Just before I taught them problem-solving grammar, just weeks before their English Language controlled assessment with a third of the marks for variety and accuracy of grammar, punctuation and spelling, most of them wrote sentences like this:

One cold winter day, we lined up for the 100m sprint and i lined my self out determined to win, and as soon as the whistle blew to begin i set off….. leaving every1 behind me, at first i believed it to be a fluke as i really needed the toilet that day and i imagined there was a toilet at the finish line but again and again it happened i came first.

After just a few lessons on spotting and correcting run-on sentences and comma splices, they went into the assessment with clear, punchy and accurate punctuation, which prevented this top set from falling down to D grades unnecessarily!



[10.4/mixed ability/disruptive behaviour]

A trial by jury brings the best out of a badly behaved Year 10 set. 

I set up a murder trial courtroom, and hoped the class would genuinely want to find out what would happen. Students opted into roles as 2 judges, 12 jurors, 3 defence and 3 prosecution lawyers, 3 defence and 3 prosecution witnesses, 2 victim’s relatives, 2 defendents and clerks – a lot of scope for individuality in a class of 30.

This Year 10 class’ behaviour was so disruptive that I was really worried it would descend into anarchy. But to my disbelief, they raised their game and listened carefully to each others’ speeches and interrogations. The best bit was when the verdict came back as ‘guilty’, then one defendant got a sentence of 12 months imprisonment and one got 127 years (due to judge favouritism) to roars of laughter from the class!


[10.2/high ability/distracted behaviour]

Online tracking turns disruption into motivation

What’s the most powerful student motivator? I used to think it was phonecalls or postcards home to parents, but whilst they help behaviour, it doesn’t sufficiently motivate effort and hard work. It’s too extrinsic – you need an intrinsic motivator to get them to really want to listen, learn and achieve. In my experience, what motivates them most is peer pressure – making their results visible to their classmates.

10.2 were, at best, distracted. They were just so talkative and interested in each other that it was nearly impossible to get them to focus. I felt bad sanctioning them as they were bright, energetic and positive young people – but they just couldn’t concentrate.

What changed it was an online spreadsheet with colour-coded grades shared on googledocs after each lesson. They could instantly see how well they’d done, and crucially, how well they’d done compared to their peers. No one liked getting a D when everyone else was on a B, just because they hadn’t put in the effort they were capable of.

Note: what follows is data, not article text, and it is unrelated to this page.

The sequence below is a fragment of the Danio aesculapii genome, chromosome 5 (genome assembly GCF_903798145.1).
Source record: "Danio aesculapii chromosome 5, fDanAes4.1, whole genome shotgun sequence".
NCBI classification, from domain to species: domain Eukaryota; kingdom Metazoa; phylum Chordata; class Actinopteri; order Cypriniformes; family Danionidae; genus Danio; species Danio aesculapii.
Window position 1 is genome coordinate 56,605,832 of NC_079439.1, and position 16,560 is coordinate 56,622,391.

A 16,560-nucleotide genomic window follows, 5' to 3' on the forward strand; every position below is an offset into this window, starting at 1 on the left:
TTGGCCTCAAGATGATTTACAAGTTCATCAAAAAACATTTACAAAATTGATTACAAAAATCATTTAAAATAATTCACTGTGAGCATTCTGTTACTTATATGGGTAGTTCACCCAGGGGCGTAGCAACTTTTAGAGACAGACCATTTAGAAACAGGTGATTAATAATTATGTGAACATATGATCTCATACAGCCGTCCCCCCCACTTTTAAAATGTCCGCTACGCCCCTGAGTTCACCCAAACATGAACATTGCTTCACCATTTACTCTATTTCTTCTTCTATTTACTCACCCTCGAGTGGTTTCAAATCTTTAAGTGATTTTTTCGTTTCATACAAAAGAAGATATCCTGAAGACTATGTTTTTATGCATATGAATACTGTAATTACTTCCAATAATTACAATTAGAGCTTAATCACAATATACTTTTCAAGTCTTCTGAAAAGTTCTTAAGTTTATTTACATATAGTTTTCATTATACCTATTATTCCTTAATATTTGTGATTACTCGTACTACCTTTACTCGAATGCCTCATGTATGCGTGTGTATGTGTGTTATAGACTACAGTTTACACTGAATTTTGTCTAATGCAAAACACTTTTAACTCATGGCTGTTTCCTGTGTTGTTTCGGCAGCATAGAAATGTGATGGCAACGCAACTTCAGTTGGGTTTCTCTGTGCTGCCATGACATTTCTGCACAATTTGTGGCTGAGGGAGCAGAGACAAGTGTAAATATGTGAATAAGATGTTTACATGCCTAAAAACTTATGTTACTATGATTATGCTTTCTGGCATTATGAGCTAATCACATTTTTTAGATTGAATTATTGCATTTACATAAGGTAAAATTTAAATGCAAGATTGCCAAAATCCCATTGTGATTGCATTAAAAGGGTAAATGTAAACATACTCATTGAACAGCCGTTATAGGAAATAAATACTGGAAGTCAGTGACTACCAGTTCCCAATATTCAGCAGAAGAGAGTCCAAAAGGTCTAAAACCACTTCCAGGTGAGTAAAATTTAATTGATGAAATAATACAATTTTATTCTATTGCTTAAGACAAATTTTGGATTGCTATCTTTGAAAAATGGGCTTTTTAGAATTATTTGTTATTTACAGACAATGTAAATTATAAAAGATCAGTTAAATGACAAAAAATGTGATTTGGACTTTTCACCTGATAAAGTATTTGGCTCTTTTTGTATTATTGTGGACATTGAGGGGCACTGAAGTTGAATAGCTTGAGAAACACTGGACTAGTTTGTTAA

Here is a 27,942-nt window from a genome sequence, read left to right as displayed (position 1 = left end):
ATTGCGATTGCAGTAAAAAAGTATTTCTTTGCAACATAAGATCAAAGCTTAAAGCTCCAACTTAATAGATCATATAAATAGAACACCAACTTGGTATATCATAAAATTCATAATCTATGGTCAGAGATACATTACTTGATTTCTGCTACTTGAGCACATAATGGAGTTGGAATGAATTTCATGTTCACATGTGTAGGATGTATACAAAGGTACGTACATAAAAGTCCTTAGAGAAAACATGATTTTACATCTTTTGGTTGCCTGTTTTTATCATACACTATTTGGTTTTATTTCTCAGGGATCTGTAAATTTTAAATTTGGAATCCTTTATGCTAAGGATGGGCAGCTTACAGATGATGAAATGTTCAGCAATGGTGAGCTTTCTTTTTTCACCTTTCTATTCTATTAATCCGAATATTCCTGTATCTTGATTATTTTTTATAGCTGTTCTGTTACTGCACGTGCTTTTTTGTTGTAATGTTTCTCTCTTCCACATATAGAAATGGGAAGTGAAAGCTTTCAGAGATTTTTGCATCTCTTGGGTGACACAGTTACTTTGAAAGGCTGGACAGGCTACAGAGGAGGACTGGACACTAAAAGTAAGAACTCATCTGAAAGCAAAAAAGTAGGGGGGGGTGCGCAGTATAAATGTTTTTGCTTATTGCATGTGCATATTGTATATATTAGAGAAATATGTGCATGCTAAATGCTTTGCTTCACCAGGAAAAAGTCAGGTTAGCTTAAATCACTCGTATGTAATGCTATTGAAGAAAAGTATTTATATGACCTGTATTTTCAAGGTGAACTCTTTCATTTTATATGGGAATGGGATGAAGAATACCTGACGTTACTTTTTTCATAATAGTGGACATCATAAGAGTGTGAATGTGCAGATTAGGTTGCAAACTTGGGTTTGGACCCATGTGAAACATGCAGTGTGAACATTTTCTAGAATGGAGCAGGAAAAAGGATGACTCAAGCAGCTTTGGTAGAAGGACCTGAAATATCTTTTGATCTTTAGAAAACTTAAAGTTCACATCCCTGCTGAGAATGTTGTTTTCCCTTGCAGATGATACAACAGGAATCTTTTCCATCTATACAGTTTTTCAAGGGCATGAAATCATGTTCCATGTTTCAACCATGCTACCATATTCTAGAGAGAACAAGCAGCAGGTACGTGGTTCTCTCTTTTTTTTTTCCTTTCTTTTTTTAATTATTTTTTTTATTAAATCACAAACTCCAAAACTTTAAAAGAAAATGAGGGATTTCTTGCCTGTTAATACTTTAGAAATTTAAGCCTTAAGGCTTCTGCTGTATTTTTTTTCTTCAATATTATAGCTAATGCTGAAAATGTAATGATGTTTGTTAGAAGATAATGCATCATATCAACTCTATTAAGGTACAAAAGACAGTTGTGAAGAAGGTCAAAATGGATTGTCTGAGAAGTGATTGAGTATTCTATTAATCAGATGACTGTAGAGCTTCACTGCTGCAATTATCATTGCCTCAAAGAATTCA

Of course, this depended on me grading every book after every lesson, and giving feedback twice a week after double lessons. It also required strong planning of the paragraphs or essays I would get them to write to keep their practice focused. But the effort it resulted in was extraordinary. One unmotivated girl had persistently got C’s and in the last lesson before the assessment, I saw her at 5pm after school. ‘Was it good sir?’ she asked eagerly. ‘Check your phone!’ I replied. She saw she’d got an A and was jubilant – everyone else would see. Instant feedback, hard work, peer pressure and online visibility had worked a treat.

 Any questions, email joe.s.kirby@gmail.com 


4 thoughts on “What do I need to know as a new teacher?

  1. What do you need to know as a new teacher? The first thing is the great mandate all great teachers know, “Cooperation before instruction.”

    The second thing? How to flood all kids with reading and math success.

  2. I have been reading your blog regularly – always an interesting read. I am on my second year of the TF programme also teaching English. I have 2 questions based upon your post, 1. What doe SALSA stand for in poetry analysis? 2. Do you have any advice on the ‘strike’ system you mention? I find it difficult being consistent in adding the strikes onto the board, rubbing them off if a student has changed their behaviour, etc. With thanks.

Leave a Reply

Fill in your details below or click an icon to log in:

WordPress.com Logo

You are commenting using your WordPress.com account. Log Out /  Change )

Google+ photo

You are commenting using your Google+ account. Log Out /  Change )

Twitter picture

You are commenting using your Twitter account. Log Out /  Change )

Facebook photo

You are commenting using your Facebook account. Log Out /  Change )

Connecting to %s